A two-fer, first John Sexton at Haut Hair, With violent crime rising, size of Portland police department is still shrinking
You almost have to feel sorry for the city of Portland. The city is experiencing record levels of violent crime even as it struggles to maintain the lowest number of police officers it has had since the late 80s/early 90s when the population of of the city was much smaller than it is now.And Jazz Shaw, Oregon businesses sue to stop new climate package
Beleaguered Mayor Ted Wheeler, who jumped on board the defund the police bandwagon back in 2020, has been trying to address both problem for the past year and so far he has very little to show for it. When it comes to violent crime, the city set a record for the number of shootings in 2021 and is currently on pace to surpass that record by double digits in 2022.
Portland Police Chief Chuck Lovell said for 2022, there have been an average of nearly 29 shootings per week in Portland.At the same press conference where Chief Lovell made that announcement, the mayor was asked why his efforts to combat violent crime didn’t seem to be working. Mayor Wheeler rambled for a bit and then mentioned the elephant in the room.
If this trend continues, Chief Lovell says there will be a little over 1,500 shootings this year, which is a 14% increase compared to last year and a 266% increase from 2019.
“I’m determined to see gun violence reduced in our community and obviously that would happen much faster if we had more officers,” Wheeler said. Later in response to another question he added, “Portland has a critical shortage of law enforcement personnel right now. We are in a 28-year low on a per capita basis.”
In fact the police force is now down to 777 officers. No one is saying the words “defund the police” but that’s what this is about. That and another word Mayor Wheeler never wants to say, “Antifa.” Portland police spent months battling violent goons in the street and got nothing for it but more criticism and the threat of a class action lawsuit by the protesters. So let’s not forget that less than two years ago it certainly was not considered obvious that more officers would mean less crime. On the contrary, the consensus in the city and in many other parts of the nation, spurred by progressive activists and Black Lives Matter protesters, was that we could have less crime if we had fewer officers.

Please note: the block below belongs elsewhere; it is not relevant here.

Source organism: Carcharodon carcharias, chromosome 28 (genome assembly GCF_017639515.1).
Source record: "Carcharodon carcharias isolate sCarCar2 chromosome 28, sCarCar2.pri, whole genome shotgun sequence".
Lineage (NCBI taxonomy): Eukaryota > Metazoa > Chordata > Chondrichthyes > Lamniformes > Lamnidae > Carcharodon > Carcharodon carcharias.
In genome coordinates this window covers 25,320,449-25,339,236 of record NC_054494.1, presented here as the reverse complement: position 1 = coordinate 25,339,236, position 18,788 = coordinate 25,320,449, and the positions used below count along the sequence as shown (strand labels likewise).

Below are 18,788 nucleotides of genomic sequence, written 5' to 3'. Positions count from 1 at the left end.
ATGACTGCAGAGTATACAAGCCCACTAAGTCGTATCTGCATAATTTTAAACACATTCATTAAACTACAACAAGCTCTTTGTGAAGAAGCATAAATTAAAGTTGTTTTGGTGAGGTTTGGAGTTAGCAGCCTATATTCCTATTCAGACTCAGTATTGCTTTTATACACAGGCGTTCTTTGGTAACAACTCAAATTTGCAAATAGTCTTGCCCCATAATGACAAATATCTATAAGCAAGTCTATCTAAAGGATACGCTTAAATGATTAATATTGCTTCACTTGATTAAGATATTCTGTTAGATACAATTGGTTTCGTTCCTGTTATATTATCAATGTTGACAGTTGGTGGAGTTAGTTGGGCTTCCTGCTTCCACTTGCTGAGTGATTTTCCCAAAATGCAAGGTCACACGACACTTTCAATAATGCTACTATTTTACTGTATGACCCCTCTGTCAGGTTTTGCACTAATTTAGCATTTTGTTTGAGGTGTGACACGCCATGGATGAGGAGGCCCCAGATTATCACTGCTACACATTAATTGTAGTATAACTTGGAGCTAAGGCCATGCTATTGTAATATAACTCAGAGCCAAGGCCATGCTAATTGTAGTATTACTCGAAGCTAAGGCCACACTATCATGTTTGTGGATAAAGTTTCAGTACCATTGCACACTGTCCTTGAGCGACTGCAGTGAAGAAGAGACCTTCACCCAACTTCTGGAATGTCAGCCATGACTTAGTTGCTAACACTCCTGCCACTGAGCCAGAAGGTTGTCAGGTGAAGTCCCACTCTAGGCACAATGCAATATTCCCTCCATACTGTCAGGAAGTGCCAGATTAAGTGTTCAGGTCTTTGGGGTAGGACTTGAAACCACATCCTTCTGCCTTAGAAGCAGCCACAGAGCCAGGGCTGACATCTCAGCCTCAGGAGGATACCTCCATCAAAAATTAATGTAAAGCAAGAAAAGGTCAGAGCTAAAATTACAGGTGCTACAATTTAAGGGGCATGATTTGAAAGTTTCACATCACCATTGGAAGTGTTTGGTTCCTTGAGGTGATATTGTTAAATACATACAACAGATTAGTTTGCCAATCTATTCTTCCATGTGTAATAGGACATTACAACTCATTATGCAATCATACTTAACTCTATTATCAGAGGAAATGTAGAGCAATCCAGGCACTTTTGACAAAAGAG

That’s why in June 2020 Mayor Wheeler announced he was cutting funds for school resource officers and also for the city’s Gun Violence Reduction Team, the very team assigned the task of taking guns off the streets and keeping shootings under control. Those funding cuts spurred resignations and retirements and also resulted in some layoffs as Chief Lovell explained, “In 2020 when we took a budget cut, we did everything we could to not layoff people but the handful of people we did layoff were from our personnel division and they were our background investigators.”
In other words, the people needed to make it possible to hire new officers were laid off. Only last Thursday, March 17, 2022, did the city hire 7 staffers to make it possible to once again start the hiring police officers. What have they been doing about the staffing crisis prior to last week?
In October 2021 Mayor Wheeler announced plans to rehire officers who’d retired. Rehiring those officers wouldn’t require background checks because they had already been checked and had worked for the city. But that effort was a complete failure. After reaching out to 81 former officers, exactly two expressed interest in returning to Portland and exactly zero actually returned. “At this point it hasn’t worked the way we would have hoped,” the Mayor admitted.
Meanwhile, Chief Lovell explained that another wave of retirements was coming this July. He said as many as 80 officers would be leaving the force which would reduce the number of officers close to 700 for a city of nearly 650,000 people.
For several years, Democrats in Oregon attempted to implement some form of “cap and trade” program at the state level, intending to reduce carbon emissions. Even in a blue state like Oregon, however, they couldn’t muster the votes to pass it. So last year, Governor Kate Brown established an administrative panel to study the situation and come up with a plan that could be put in place. The resultant “Climate Action Plan” turned out to be an expensive mess, incorporating some of the worst ideas from the federal Renewable Fuel Standard and placing expensive limitations and requirements on nearly every aspect of business being done in the state. This week, a coalition of trade groups representing a dozen industries went to court to stop the plan, claiming that the state had overstepped the bounds of its authority. (Associated Press)A coalition of businesses wants a court to block Oregon’s plan to significantly reduce greenhouse gas emissions.The groups in this coalition represent a large swath of all of the employers in Oregon, including farmers, ranchers, loggers, fuel suppliers, and even retail business groups. It’s a disparate collection, but they all share one thing in common. If they are forced to comply with these new rules, their costs will rise dramatically and many will likely need to start laying off workers.
Oregon Public Broadcasting reports the state’s new Climate Action Plan administrative rules, passed in December, target a 90% reduction in greenhouse gas emissions from transportation fuels and natural gas by 2050.
In a petition for judicial review filed Friday, 12 industry trade groups say the rules “hold fuel suppliers directly accountable” for the state’s greenhouse gas emissions.
They voted poorly.